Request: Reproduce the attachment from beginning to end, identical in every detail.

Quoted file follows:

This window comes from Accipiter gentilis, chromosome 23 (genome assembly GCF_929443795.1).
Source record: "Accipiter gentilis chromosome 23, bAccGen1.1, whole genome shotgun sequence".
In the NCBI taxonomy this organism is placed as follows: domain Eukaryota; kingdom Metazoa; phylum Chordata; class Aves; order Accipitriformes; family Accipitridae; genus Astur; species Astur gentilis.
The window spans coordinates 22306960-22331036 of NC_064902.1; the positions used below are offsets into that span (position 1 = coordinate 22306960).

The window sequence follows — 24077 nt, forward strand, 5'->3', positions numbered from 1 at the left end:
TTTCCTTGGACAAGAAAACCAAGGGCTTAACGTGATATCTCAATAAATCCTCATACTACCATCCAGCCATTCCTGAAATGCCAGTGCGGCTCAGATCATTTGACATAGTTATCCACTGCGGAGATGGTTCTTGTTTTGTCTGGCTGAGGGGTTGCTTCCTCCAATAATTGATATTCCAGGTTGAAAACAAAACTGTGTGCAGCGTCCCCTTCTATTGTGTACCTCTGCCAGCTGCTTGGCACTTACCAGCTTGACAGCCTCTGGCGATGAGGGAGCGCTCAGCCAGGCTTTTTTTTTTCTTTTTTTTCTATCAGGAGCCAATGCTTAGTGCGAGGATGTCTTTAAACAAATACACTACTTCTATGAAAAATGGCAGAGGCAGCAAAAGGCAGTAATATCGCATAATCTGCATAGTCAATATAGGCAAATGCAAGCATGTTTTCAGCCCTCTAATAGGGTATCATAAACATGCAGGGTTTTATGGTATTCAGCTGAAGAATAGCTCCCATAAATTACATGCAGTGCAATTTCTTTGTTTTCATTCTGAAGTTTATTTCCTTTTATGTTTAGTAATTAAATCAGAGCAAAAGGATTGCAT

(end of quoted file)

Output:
This window comes from Accipiter gentilis, chromosome 23 (genome assembly GCF_929443795.1).
Source record: "Accipiter gentilis chromosome 23, bAccGen1.1, whole genome shotgun sequence".
In the NCBI taxonomy this organism is placed as follows: domain Eukaryota; kingdom Metazoa; phylum Chordata; class Aves; order Accipitriformes; family Accipitridae; genus Astur; species Astur gentilis.
The window spans coordinates 22306960-22331036 of NC_064902.1; the positions used below are offsets into that span (position 1 = coordinate 22306960).

The window sequence follows — 24077 nt, forward strand, 5'->3', positions numbered from 1 at the left end:
TTTCCTTGGACAAGAAAACCAAGGGCTTAACGTGATATCTCAATAAATCCTCATACTACCATCCAGCCATTCCTGAAATGCCAGTGCGGCTCAGATCATTTGACATAGTTATCCACTGCGGAGATGGTTCTTGTTTTGTCTGGCTGAGGGGTTGCTTCCTCCAATAATTGATATTCCAGGTTGAAAACAAAACTGTGTGCAGCGTCCCCTTCTATTGTGTACCTCTGCCAGCTGCTTGGCACTTACCAGCTTGACAGCCTCTGGCGATGAGGGAGCGCTCAGCCAGGCTTTTTTTTTTCTTTTTTTTCTATCAGGAGCCAATGCTTAGTGCGAGGATGTCTTTAAACAAATACACTACTTCTATGAAAAATGGCAGAGGCAGCAAAAGGCAGTAATATCGCATAATCTGCATAGTCAATATAGGCAAATGCAAGCATGTTTTCAGCCCTCTAATAGGGTATCATAAACATGCAGGGTTTTATGGTATTCAGCTGAAGAATAGCTCCCATAAATTACATGCAGTGCAATTTCTTTGTTTTCATTCTGAAGTTTATTTCCTTTTATGTTTAGTAATTAAATCAGAGCAAAAGGATTGCAT